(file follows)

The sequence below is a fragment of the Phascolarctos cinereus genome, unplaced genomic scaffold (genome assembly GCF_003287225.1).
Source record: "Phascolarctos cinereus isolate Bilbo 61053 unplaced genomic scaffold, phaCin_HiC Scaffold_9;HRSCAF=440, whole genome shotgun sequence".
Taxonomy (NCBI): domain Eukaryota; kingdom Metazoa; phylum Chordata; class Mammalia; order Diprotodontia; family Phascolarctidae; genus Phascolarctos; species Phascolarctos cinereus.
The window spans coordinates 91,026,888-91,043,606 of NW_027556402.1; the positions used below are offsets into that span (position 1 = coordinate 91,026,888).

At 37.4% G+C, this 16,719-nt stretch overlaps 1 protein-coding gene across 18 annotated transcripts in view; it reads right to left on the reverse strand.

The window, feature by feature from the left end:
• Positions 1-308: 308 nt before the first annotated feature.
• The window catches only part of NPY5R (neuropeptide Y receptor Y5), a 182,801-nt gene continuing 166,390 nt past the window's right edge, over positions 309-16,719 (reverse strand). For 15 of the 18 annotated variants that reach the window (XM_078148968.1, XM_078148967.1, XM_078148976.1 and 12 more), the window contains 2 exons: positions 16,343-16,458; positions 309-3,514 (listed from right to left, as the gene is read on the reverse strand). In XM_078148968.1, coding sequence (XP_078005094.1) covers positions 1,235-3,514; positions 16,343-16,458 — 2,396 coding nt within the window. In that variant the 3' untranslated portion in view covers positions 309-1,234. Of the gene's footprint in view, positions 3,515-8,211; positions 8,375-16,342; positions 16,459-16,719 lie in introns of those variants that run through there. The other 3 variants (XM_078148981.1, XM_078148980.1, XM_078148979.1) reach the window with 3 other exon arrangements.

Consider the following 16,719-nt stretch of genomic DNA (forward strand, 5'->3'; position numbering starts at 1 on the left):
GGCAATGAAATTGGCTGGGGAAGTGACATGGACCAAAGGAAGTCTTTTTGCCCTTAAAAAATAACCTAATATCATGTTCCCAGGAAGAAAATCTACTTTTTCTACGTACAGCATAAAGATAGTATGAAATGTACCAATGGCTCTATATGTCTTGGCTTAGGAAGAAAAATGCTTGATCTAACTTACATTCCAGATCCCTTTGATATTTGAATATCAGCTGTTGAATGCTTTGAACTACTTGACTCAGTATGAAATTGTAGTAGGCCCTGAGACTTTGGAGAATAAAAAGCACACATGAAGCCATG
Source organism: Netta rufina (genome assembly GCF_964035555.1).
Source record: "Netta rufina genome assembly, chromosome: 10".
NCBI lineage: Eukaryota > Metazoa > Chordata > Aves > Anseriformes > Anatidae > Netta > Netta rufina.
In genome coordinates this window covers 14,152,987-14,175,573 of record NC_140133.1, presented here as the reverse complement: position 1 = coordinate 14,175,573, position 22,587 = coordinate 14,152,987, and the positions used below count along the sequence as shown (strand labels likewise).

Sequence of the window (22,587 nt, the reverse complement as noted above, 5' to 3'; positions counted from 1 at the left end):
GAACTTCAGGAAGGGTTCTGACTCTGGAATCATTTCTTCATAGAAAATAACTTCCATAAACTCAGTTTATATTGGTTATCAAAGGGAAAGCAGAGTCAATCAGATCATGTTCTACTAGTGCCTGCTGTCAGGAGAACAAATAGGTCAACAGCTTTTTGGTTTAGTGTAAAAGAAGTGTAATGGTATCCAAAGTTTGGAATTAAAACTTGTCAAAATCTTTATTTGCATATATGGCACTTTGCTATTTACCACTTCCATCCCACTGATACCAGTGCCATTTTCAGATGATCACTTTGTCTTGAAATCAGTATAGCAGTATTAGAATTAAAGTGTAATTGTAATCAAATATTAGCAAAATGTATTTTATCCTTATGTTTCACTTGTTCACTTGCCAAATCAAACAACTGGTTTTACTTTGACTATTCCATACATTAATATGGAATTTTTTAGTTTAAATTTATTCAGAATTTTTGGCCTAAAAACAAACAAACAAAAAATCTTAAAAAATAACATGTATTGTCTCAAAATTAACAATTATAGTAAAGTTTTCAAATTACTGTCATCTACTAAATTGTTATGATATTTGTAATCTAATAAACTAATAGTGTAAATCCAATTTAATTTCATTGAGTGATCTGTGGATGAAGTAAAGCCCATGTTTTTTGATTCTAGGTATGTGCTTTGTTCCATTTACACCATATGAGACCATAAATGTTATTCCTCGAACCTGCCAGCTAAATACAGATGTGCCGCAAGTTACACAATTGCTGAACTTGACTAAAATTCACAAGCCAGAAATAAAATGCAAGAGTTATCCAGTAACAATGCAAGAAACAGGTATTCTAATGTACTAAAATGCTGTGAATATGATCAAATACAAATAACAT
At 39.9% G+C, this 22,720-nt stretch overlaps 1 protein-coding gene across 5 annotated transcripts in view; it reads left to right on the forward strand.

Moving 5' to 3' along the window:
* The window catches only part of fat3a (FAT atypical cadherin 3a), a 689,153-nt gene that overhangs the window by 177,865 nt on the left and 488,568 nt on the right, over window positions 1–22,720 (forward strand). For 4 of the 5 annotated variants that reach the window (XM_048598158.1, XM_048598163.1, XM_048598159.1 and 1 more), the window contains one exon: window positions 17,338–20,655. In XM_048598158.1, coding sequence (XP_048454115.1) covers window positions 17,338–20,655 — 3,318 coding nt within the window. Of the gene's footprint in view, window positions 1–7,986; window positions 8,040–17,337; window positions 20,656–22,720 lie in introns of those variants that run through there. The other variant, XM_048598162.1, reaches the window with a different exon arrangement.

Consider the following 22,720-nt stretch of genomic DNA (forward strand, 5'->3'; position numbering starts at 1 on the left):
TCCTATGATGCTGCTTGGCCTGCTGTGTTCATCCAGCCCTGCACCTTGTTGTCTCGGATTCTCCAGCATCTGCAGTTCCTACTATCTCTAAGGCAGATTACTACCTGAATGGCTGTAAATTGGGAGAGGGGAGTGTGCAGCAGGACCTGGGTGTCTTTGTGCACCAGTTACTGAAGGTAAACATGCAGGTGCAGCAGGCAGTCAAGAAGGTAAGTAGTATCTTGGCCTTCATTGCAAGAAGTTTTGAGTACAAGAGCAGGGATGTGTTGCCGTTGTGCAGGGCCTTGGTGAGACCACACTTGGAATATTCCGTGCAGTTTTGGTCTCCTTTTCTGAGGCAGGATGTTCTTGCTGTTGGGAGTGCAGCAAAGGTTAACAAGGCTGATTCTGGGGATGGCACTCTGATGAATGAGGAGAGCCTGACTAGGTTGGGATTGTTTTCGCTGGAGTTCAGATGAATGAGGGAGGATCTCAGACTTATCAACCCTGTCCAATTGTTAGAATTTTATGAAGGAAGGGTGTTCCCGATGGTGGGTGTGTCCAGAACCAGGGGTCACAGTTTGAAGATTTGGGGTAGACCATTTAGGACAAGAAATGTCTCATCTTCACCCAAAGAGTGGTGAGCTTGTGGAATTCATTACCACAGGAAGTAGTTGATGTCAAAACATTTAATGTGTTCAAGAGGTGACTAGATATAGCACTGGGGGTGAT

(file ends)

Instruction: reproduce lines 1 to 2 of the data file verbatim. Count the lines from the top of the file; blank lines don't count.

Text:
The sequence below is a fragment of the Phascolarctos cinereus genome, unplaced genomic scaffold (genome assembly GCF_003287225.1).
Source record: "Phascolarctos cinereus isolate Bilbo 61053 unplaced genomic scaffold, phaCin_HiC Scaffold_9;HRSCAF=440, whole genome shotgun sequence".